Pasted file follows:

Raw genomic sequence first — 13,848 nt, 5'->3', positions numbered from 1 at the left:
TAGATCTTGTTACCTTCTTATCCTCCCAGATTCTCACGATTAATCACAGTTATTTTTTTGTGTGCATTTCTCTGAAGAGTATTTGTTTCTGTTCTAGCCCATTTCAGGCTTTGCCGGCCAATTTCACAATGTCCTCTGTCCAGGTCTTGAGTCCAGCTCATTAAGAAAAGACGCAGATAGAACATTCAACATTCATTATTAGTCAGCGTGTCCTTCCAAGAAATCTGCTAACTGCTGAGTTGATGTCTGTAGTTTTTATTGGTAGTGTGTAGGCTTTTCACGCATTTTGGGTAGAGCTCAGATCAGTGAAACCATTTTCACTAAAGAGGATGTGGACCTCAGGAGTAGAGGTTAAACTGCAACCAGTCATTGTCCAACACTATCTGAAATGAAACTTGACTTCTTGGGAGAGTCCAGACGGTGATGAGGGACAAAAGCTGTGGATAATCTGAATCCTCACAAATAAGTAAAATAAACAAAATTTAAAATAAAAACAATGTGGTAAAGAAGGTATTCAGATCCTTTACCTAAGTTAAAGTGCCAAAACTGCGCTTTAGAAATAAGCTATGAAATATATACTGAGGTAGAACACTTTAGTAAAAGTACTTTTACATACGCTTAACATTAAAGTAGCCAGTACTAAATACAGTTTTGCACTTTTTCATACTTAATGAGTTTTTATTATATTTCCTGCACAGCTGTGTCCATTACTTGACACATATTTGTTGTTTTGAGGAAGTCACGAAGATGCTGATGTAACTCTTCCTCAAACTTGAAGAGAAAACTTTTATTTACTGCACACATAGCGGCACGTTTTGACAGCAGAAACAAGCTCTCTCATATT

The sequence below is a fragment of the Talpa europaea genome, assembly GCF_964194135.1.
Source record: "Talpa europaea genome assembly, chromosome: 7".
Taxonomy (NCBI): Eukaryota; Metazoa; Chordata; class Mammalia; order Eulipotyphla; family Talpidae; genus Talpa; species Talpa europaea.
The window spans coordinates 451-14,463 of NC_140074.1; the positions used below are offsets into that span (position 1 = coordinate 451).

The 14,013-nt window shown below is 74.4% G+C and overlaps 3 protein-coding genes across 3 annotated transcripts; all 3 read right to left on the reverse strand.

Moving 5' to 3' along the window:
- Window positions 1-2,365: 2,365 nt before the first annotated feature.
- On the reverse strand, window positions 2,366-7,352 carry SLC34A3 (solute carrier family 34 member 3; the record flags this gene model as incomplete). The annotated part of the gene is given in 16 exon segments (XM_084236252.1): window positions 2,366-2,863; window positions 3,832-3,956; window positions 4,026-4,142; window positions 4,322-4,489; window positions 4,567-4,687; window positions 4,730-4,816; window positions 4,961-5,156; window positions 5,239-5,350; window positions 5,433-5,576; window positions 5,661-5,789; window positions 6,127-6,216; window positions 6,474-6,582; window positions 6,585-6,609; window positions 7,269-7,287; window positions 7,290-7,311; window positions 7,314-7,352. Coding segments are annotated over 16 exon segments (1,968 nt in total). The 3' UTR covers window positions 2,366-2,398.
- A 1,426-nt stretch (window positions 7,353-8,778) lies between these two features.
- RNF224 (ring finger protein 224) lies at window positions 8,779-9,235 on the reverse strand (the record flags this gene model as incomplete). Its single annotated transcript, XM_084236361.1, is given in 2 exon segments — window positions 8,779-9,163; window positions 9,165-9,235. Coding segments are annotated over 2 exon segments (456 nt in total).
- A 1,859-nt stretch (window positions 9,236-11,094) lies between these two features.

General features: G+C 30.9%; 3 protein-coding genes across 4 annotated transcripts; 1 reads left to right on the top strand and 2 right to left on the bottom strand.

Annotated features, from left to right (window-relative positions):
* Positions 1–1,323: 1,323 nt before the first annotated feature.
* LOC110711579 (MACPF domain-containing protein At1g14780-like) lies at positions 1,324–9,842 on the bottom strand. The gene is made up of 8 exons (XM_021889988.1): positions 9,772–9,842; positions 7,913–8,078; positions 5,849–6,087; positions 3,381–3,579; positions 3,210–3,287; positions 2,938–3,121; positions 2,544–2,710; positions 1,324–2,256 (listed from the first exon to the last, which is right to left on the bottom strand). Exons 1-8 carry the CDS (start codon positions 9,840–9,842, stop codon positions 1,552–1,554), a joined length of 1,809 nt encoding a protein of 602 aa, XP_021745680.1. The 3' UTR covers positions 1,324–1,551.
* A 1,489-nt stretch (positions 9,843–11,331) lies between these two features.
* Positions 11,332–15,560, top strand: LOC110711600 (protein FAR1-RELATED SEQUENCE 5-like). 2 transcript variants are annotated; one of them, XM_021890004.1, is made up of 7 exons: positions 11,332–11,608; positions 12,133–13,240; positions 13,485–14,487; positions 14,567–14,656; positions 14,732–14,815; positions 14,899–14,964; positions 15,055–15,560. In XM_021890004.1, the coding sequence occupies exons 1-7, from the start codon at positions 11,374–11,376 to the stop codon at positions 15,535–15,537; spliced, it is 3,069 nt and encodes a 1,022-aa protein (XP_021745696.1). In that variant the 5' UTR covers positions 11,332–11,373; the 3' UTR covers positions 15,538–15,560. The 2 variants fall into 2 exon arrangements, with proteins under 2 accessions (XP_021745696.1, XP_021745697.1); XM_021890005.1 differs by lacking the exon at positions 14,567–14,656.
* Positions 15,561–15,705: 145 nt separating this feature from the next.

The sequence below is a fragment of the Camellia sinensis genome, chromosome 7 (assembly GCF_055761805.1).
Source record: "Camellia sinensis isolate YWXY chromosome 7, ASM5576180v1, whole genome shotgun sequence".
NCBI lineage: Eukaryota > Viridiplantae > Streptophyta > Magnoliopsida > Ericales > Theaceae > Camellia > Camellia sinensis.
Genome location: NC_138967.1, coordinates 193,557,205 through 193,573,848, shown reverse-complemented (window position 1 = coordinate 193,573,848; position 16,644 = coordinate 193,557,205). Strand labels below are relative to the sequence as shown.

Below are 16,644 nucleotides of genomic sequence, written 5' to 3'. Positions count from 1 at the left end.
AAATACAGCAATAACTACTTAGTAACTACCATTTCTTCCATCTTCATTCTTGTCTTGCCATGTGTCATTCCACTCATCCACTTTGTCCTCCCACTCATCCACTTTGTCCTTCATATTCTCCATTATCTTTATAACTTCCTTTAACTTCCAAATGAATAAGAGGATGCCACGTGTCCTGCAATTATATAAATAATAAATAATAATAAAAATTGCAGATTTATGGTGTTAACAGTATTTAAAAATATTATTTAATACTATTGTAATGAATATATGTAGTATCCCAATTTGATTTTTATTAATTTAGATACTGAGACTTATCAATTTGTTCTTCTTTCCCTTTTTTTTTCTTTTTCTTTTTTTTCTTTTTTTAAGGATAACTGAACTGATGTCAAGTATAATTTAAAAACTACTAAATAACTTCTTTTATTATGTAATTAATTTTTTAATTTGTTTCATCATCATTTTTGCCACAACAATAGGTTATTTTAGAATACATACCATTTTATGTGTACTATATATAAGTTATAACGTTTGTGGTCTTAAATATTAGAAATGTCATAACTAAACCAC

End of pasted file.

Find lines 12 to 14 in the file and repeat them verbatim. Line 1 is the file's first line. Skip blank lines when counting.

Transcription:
- RNF224 (ring finger protein 224) lies at window positions 8,779-9,235 on the reverse strand (the record flags this gene model as incomplete). Its single annotated transcript, XM_084236361.1, is given in 2 exon segments — window positions 8,779-9,163; window positions 9,165-9,235. Coding segments are annotated over 2 exon segments (456 nt in total).
- A 1,859-nt stretch (window positions 9,236-11,094) lies between these two features.

General features: G+C 30.9%; 3 protein-coding genes across 4 annotated transcripts; 1 reads left to right on the top strand and 2 right to left on the bottom strand.